While I haven’t seen all of Charleston, most of my photos of the area have been of the bridge. Without natural elevation to influence the vantage point, I’ve also struck out on shooting an overview of the Lowcountry. That changed when a coupon for Holy City Helicopters appeared in my inbox.
The company is professional. They have two helicopters, one of which is air-conditioned, both of which have full doors and are comfortable. They offer a thirty-minute tour that is just barely enough to squeeze in sights of most of the peninsulas; longer excursions (over Awendaw or Folly Beach or Edisto) would bump into the one hour category. I was excited enough to miss a good deal of shots, but it was still pretty cool seeing the city from the air. It’s impressive that there is still a significant amount of greenery around; most urban areas in the US are recreated with concrete as the canvas.
The Morris Island lighthouse stood out — other than a sand spit, there is nothing around it but water. I’m not sure if that changes with the tides, but it gives a new perspective to the mornings I spent shooting it from Folly.
Leaving the airport, we flew south over downtown and looked east across the bridge; I got the shot looking along the bridge but I decided to avoid posting that picture due to the glare off the road signs. Heading west, I missed the along-the-bridge view of the Double Diamonds. Instead, what we found was the Bridge to Sunsets. This one was a bit iffy, but the view is still completely different from what I am used to.
Some weeks later, a friend visited and we headed out to Fort Sumter. I find the Civil War fascinating and so the visit was both educational and a chance for me to play tourist; in the 2.5 years I’ve lived here, I hadn’t made it to Fort Sumter until that weekend.
I’ve seen downtown from the water, but the ferry ride out to the Fort offered a nice view of Waterfront Park.
Heading to the bow of the boat, we began to see the small bar built up to provide protection to the Charleston harbor. My luck with weather (in the mountains, Germany, China, and Singapore) thankfully continued to hold, as the clouds, though menacing, only dropped a quick shower before staying dry the rest of the day.
150 years ago, the cannon must have faced every which way. Imposing as they once were, now they are painted but otherwise rusted shells that serve only as reminders and symbols to a maritime port city.
For lunch, we ate at Butcher & Bee and happened to stumble next door to its sister market, The Daily. Intended to be an in-and-out stop for artisan sandwiches, fresh coffee, and other quality snacks, we lucked out and picked the day of its opening to check it out. The cappuccino was awesome and the setting pretty neat. First the serendipidous weather, and then coming across a new café! What else could we ask for?
As we walked around downtown, we found our answer — the City Gallery of Charleston was having an exhibition called “African Diaspora: Convergence and Reclamation.” We were actually on our way to James Island when we came across a parade headed toward the City Gallery, so we followed them inside and enjoyed the local art and company of the artists. For a city this size, there is a remarkable number of activities going on. The challenge, for me anyhow, is to find them. Happenstance isn’t a bad way to do so!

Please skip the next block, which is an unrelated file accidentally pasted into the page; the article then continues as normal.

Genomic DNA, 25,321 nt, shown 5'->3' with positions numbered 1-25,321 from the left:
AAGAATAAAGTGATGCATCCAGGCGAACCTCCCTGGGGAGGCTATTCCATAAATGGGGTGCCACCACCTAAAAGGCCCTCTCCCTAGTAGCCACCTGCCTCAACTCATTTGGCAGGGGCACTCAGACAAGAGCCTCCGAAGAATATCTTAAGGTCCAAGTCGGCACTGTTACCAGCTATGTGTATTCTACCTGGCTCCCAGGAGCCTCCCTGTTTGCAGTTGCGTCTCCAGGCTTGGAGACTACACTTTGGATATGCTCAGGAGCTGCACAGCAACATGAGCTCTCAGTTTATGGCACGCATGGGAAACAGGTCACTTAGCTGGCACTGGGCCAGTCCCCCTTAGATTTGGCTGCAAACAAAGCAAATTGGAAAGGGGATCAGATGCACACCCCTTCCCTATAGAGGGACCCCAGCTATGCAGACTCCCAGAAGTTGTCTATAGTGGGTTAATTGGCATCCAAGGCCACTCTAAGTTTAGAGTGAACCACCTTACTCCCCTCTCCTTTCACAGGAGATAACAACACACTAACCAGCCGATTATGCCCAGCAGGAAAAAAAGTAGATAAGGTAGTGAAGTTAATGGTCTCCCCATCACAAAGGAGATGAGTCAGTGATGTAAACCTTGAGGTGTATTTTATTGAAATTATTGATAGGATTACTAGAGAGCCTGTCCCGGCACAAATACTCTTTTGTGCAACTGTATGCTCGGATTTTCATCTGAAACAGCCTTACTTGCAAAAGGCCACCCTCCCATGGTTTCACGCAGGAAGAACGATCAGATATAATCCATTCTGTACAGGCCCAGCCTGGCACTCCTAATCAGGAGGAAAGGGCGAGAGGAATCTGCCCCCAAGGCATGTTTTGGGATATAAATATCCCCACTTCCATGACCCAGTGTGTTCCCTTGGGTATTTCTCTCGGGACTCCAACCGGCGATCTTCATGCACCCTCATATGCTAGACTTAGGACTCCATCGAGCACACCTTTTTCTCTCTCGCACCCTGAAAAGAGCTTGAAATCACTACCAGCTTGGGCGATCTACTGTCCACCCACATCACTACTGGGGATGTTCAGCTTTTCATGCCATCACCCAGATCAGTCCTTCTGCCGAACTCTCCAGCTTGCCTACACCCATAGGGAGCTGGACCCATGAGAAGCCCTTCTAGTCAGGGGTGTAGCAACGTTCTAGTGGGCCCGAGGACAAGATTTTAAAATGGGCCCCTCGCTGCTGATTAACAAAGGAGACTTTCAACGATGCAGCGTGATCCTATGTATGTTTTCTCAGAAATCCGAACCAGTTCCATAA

My passion for sunrises (and less enthusiastically, sunsets) typically still trumps other forms of photography, so I got excited when while driving back from West Ashley I saw the lights of the Ravenel Bridge lighting up low (really low) clouds. This is one of the scenes I’d really like to capture, so I decided I’d see if the clouds would be similar the next night and check it out. One day later, the clouds were significantly less photogenic, leaving me to shoot the other direction. From Remley’s Point, the breakwater posts were an interesting lead-in to the city lights to the west.
The takeaway from this is that Charleston, rather devoid of weekend access to Mt. Rainier or the Switzerland Alps, still has its fair share of things to do and places to check out. While a small city, there is also a fair number of international expats here — giving the area a touch of the diversity I miss from Chicago, Seattle, or Stuttgart. Photograpically, this means that I’ll keep trying for the shots I can see in my mind but haven’t yet taken while still enjoying every outing I have the opportunity to go on. Not every area affords that creativity; in hindsight, southeastern Michigan was more difficult in this endeavor, for instance.
Just yesterday, as I was driving home from work and watching a glowing sunset in my rearview mirror, I saw a Holy City helicopter heading west as it finished its 30 minute sunset tour. D’oh; those passengers got to see the sunset I wished I had seen on my flight — but that’s okay. With these views and the refreshing perspective that altitude offers, I get the impression that I’ll be back for another whirl!